Please compare Tom from The Glass Menagerie and Nora from A Doll's House in terms of their struggles and choices.

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herappleness's profile pic

M.P. Ossa | College Teacher | (Level 1) Distinguished Educator

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I would add that both Tom and Nora are victims of their immediate social and economical status. If either of them had been rich, or born with a silver spoon, chances are that the worries and the risks that they took would have never been a part of their realities.

They are also loners: They seriously need some "alone time" to reinstate their roles within the family unit, within society, and within their own fate. It would be easy to dismiss Tom and Nora as completely distinct personalities, but (in reality) they are the product of their parents: Of needy, misunderstanding parents who continuously maintained their old standards and insisted on conveying them onto their children. That is the major reason why they are so similar.

mshurn's profile pic

Susan Hurn | College Teacher | (Level 1) Educator Emeritus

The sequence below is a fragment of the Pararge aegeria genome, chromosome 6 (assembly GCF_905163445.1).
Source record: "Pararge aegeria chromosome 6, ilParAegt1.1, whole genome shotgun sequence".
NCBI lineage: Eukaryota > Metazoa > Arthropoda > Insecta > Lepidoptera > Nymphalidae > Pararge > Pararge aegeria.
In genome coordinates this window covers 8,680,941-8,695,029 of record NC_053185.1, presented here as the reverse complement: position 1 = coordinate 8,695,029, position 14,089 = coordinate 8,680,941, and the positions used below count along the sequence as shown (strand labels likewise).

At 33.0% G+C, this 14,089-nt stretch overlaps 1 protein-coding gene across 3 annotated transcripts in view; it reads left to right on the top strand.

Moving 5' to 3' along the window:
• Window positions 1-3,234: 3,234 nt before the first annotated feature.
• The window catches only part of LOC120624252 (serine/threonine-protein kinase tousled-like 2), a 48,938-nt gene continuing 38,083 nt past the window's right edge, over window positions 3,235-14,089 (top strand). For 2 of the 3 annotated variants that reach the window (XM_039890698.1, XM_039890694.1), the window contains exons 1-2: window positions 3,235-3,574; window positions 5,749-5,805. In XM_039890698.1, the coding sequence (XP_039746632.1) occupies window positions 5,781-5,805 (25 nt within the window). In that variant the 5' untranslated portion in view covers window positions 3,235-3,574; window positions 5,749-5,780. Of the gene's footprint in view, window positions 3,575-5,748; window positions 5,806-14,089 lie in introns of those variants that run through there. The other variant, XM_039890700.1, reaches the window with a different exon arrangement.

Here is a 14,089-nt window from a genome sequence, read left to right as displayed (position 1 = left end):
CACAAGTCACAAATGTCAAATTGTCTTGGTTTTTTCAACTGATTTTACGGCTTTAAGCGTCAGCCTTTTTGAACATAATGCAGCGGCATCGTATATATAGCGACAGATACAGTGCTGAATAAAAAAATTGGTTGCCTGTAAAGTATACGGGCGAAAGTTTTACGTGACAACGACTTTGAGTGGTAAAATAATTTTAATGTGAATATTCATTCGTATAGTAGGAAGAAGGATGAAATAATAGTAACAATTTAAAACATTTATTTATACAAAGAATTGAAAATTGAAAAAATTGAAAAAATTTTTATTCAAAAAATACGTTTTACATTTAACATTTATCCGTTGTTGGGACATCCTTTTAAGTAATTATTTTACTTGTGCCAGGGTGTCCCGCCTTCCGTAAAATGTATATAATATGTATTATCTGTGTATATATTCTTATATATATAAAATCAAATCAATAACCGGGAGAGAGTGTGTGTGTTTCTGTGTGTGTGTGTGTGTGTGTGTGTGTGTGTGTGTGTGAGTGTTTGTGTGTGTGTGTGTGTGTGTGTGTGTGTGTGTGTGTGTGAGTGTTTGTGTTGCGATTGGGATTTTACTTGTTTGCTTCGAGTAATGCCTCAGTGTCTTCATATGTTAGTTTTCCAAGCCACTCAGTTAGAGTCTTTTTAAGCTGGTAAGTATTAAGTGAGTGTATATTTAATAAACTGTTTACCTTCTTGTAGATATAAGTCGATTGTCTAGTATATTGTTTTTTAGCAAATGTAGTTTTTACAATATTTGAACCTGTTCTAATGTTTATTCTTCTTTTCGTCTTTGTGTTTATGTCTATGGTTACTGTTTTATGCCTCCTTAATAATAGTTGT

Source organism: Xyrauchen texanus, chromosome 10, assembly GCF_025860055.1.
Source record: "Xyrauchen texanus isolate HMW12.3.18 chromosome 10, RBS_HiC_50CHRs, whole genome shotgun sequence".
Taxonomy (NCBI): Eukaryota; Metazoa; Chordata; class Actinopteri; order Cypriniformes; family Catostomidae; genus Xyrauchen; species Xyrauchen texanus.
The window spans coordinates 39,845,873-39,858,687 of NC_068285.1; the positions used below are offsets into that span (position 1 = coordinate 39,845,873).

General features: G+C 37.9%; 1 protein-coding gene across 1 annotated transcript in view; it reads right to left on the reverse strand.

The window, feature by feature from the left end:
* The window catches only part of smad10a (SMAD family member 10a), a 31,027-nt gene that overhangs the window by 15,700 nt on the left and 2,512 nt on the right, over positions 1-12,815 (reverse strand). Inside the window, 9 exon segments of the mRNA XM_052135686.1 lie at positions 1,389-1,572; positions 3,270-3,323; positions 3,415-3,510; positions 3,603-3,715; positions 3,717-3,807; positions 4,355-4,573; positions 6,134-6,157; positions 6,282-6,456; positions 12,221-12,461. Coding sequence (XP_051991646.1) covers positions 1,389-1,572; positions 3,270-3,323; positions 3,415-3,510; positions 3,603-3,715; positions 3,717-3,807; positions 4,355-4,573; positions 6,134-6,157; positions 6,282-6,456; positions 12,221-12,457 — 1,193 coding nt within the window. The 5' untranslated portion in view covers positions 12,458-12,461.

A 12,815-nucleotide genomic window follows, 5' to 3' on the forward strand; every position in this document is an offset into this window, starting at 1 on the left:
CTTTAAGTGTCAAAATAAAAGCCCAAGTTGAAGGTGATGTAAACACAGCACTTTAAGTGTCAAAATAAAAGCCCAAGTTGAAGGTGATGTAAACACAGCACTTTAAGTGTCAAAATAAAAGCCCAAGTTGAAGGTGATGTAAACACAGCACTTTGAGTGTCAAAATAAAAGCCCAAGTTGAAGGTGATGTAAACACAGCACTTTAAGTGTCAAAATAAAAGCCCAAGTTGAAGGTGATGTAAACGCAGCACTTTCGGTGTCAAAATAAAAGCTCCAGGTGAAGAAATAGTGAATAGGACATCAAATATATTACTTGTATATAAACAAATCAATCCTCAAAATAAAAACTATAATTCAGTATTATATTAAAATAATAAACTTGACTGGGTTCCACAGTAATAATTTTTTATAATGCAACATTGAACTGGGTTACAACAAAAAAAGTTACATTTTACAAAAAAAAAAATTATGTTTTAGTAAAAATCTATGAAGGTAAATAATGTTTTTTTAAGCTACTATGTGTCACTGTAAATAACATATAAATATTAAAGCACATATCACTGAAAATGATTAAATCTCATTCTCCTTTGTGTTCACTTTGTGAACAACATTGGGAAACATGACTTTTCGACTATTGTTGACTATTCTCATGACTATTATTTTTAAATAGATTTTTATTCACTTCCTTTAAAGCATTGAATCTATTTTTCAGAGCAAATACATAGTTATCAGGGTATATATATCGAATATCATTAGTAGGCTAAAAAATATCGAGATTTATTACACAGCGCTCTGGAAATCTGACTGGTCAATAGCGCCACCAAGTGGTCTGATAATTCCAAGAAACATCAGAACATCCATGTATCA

Posted on

This unlikely pair actually do share several similarities in their domestic situations and in the choices they make. Both Tom and Nora are developed as intelligent, sensitive individuals who are trapped in unbearable circumstances. Tom's dreams and desires are thwarted as he works in an intolerable dead-end warehouse job to support his impoverished and helpless mother and sister. Because of the financial desperation of the Great Depression and Tom's sense of responsibility for his family, he is not free to claim his own life.

Like Tom, Nora is also trapped by circumstances. She has no power or equality in her marriage or in her society. She is also ensnared by a financial obligation, the secret bank loan she had obtained in desperation by forging her father's signature. Nora cannot claim her life or live authentically so long as she remains in her marriage.

Ultimately, both Tom and Nora leave their families. Tom abandons Amanda and Laura to travel the world and pursue his dreams. Nora leaves her husband and, most painfully, her children in order to live as the woman she really is--strong and capable.

Tom and Nora both pay an enormous price for their freedom. In "The Glass Menagerie," we know that although Tom leaves, he is never really free; he is haunted by the memory of his sister. As for Nora, her story ends as she walks away from her stifling marriage. We can only surmise what her life will become.

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